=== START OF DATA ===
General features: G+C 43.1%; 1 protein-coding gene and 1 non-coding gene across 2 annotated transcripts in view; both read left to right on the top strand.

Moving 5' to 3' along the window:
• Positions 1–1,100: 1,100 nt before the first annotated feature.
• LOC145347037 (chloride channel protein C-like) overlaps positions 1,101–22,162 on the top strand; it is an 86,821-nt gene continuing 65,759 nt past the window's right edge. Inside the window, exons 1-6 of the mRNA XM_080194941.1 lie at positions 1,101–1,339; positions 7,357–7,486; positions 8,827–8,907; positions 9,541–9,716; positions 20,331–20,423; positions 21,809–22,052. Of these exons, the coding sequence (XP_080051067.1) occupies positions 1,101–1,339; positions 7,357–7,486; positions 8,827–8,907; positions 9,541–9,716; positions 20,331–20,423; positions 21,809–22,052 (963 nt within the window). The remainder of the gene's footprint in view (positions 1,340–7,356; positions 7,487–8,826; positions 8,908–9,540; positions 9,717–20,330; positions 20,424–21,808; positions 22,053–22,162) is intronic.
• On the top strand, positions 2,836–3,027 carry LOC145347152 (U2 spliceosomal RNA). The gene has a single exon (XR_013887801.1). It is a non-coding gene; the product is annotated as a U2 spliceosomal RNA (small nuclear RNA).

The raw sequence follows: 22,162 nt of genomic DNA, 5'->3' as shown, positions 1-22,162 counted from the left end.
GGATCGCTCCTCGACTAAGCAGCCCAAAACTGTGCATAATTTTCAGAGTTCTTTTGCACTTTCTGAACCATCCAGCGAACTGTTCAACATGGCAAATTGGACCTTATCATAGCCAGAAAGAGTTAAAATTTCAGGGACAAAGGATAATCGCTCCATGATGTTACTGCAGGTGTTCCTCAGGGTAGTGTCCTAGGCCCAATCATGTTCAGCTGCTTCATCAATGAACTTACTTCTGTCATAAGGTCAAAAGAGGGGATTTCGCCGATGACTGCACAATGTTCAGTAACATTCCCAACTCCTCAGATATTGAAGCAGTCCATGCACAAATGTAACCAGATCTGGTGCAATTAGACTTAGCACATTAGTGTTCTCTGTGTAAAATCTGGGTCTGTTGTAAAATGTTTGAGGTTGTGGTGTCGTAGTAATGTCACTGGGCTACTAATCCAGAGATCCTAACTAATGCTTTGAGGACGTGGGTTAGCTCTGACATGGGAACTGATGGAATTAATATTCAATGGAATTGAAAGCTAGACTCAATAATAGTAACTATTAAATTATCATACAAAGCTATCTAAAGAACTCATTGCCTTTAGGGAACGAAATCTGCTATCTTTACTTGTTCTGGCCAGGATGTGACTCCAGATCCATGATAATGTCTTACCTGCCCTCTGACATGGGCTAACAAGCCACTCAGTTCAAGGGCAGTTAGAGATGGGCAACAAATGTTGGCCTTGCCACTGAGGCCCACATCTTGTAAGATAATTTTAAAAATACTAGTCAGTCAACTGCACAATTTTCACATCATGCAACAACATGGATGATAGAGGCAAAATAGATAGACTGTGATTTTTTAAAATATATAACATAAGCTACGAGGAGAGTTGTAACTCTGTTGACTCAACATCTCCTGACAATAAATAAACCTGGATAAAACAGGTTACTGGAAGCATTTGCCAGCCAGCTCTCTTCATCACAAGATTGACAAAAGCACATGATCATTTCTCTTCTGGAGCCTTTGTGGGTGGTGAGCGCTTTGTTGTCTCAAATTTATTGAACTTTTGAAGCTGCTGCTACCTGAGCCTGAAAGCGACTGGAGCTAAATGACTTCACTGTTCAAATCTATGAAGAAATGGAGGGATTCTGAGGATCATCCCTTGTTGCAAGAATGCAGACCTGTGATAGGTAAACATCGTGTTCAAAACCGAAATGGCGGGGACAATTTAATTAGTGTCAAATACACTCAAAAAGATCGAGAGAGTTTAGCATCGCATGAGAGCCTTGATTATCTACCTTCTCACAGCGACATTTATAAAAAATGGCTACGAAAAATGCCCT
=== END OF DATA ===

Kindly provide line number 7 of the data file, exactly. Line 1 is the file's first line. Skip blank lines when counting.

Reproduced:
GGATCGCTCCTCGACTAAGCAGCCCAAAACTGTGCATAATTTTCAGAGTTCTTTTGCACTTTCTGAACCATCCAGCGAACTGTTCAACATGGCAAATTGGACCTTATCATAGCCAGAAAGAGTTAAAATTTCAGGGACAAAGGATAATCGCTCCATGATGTTACTGCAGGTGTTCCTCAGGGTAGTGTCCTAGGCCCAATCATGTTCAGCTGCTTCATCAATGAACTTACTTCTGTCATAAGGTCAAAAGAGGGGATTTCGCCGATGACTGCACAATGTTCAGTAACATTCCCAACTCCTCAGATATTGAAGCAGTCCATGCACAAATGTAACCAGATCTGGTGCAATTAGACTTAGCACATTAGTGTTCTCTGTGTAAAATCTGGGTCTGTTGTAAAATGTTTGAGGTTGTGGTGTCGTAGTAATGTCACTGGGCTACTAATCCAGAGATCCTAACTAATGCTTTGAGGACGTGGGTTAGCTCTGACATGGGAACTGATGGAATTAATATTCAATGGAATTGAAAGCTAGACTCAATAATAGTAACTATTAAATTATCATACAAAGCTATCTAAAGAACTCATTGCCTTTAGGGAACGAAATCTGCTATCTTTACTTGTTCTGGCCAGGATGTGACTCCAGATCCATGATAATGTCTTACCTGCCCTCTGACATGGGCTAACAAGCCACTCAGTTCAAGGGCAGTTAGAGATGGGCAACAAATGTTGGCCTTGCCACTGAGGCCCACATCTTGTAAGATAATTTTAAAAATACTAGTCAGTCAACTGCACAATTTTCACATCATGCAACAACATGGATGATAGAGGCAAAATAGATAGACTGTGATTTTTTAAAATATATAACATAAGCTACGAGGAGAGTTGTAACTCTGTTGACTCAACATCTCCTGACAATAAATAAACCTGGATAAAACAGGTTACTGGAAGCATTTGCCAGCCAGCTCTCTTCATCACAAGATTGACAAAAGCACATGATCATTTCTCTTCTGGAGCCTTTGTGGGTGGTGAGCGCTTTGTTGTCTCAAATTTATTGAACTTTTGAAGCTGCTGCTACCTGAGCCTGAAAGCGACTGGAGCTAAATGACTTCACTGTTCAAATCTATGAAGAAATGGAGGGATTCTGAGGATCATCCCTTGTTGCAAGAATGCAGACCTGTGATAGGTAAACATCGTGTTCAAAACCGAAATGGCGGGGACAATTTAATTAGTGTCAAATACACTCAAAAAGATCGAGAGAGTTTAGCATCGCATGAGAGCCTTGATTATCTACCTTCTCACAGCGACATTTATAAAAAATGGCTACGAAAAATGCCCT